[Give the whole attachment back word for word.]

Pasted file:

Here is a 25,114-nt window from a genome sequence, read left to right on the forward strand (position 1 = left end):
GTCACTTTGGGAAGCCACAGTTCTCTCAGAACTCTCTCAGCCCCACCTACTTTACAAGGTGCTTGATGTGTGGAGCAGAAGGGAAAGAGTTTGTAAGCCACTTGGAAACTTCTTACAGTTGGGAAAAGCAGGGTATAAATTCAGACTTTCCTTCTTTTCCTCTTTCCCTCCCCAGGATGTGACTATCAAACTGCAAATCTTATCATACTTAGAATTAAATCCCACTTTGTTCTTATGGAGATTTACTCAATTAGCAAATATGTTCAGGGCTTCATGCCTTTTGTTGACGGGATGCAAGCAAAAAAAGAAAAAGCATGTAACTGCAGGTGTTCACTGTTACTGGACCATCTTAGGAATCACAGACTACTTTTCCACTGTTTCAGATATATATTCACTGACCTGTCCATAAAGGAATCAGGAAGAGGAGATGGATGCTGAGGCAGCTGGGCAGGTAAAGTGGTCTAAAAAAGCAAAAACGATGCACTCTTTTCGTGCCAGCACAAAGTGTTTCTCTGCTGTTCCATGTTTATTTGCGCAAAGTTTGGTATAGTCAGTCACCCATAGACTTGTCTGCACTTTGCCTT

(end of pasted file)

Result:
Here is a 25,114-nt window from a genome sequence, read left to right on the forward strand (position 1 = left end):
GTCACTTTGGGAAGCCACAGTTCTCTCAGAACTCTCTCAGCCCCACCTACTTTACAAGGTGCTTGATGTGTGGAGCAGAAGGGAAAGAGTTTGTAAGCCACTTGGAAACTTCTTACAGTTGGGAAAAGCAGGGTATAAATTCAGACTTTCCTTCTTTTCCTCTTTCCCTCCCCAGGATGTGACTATCAAACTGCAAATCTTATCATACTTAGAATTAAATCCCACTTTGTTCTTATGGAGATTTACTCAATTAGCAAATATGTTCAGGGCTTCATGCCTTTTGTTGACGGGATGCAAGCAAAAAAAGAAAAAGCATGTAACTGCAGGTGTTCACTGTTACTGGACCATCTTAGGAATCACAGACTACTTTTCCACTGTTTCAGATATATATTCACTGACCTGTCCATAAAGGAATCAGGAAGAGGAGATGGATGCTGAGGCAGCTGGGCAGGTAAAGTGGTCTAAAAAAGCAAAAACGATGCACTCTTTTCGTGCCAGCACAAAGTGTTTCTCTGCTGTTCCATGTTTATTTGCGCAAAGTTTGGTATAGTCAGTCACCCATAGACTTGTCTGCACTTTGCCTT